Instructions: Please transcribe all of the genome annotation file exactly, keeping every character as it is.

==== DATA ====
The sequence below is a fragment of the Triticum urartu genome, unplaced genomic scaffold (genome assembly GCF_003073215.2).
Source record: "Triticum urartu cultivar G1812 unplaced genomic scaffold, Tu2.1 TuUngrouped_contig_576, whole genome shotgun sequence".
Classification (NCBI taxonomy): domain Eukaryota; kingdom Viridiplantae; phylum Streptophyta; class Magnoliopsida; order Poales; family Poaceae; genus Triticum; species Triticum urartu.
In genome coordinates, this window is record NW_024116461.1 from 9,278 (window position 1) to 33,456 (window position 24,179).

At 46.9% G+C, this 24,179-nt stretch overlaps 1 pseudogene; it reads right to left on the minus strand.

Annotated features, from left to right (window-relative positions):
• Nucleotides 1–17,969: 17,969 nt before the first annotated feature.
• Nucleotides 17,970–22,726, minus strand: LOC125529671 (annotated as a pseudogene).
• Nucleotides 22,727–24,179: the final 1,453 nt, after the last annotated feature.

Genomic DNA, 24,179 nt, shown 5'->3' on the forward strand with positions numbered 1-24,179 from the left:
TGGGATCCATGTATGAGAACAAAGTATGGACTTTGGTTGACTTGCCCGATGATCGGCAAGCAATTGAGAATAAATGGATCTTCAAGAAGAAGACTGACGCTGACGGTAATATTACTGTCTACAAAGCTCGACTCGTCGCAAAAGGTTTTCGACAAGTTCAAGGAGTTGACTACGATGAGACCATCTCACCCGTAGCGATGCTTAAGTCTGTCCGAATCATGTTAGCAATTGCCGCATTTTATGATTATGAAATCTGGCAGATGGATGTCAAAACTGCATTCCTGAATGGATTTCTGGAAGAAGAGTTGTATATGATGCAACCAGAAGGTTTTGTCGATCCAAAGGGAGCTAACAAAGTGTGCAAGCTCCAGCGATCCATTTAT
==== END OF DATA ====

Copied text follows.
The sequence below is a fragment of the Triticum urartu genome, unplaced genomic scaffold (genome assembly GCF_003073215.2).
Source record: "Triticum urartu cultivar G1812 unplaced genomic scaffold, Tu2.1 TuUngrouped_contig_576, whole genome shotgun sequence".
Classification (NCBI taxonomy): domain Eukaryota; kingdom Viridiplantae; phylum Streptophyta; class Magnoliopsida; order Poales; family Poaceae; genus Triticum; species Triticum urartu.
In genome coordinates, this window is record NW_024116461.1 from 9,278 (window position 1) to 33,456 (window position 24,179).

At 46.9% G+C, this 24,179-nt stretch overlaps 1 pseudogene; it reads right to left on the minus strand.

Annotated features, from left to right (window-relative positions):
• Nucleotides 1–17,969: 17,969 nt before the first annotated feature.
• Nucleotides 17,970–22,726, minus strand: LOC125529671 (annotated as a pseudogene).
• Nucleotides 22,727–24,179: the final 1,453 nt, after the last annotated feature.

Genomic DNA, 24,179 nt, shown 5'->3' on the forward strand with positions numbered 1-24,179 from the left:
TGGGATCCATGTATGAGAACAAAGTATGGACTTTGGTTGACTTGCCCGATGATCGGCAAGCAATTGAGAATAAATGGATCTTCAAGAAGAAGACTGACGCTGACGGTAATATTACTGTCTACAAAGCTCGACTCGTCGCAAAAGGTTTTCGACAAGTTCAAGGAGTTGACTACGATGAGACCATCTCACCCGTAGCGATGCTTAAGTCTGTCCGAATCATGTTAGCAATTGCCGCATTTTATGATTATGAAATCTGGCAGATGGATGTCAAAACTGCATTCCTGAATGGATTTCTGGAAGAAGAGTTGTATATGATGCAACCAGAAGGTTTTGTCGATCCAAAGGGAGCTAACAAAGTGTGCAAGCTCCAGCGATCCATTTAT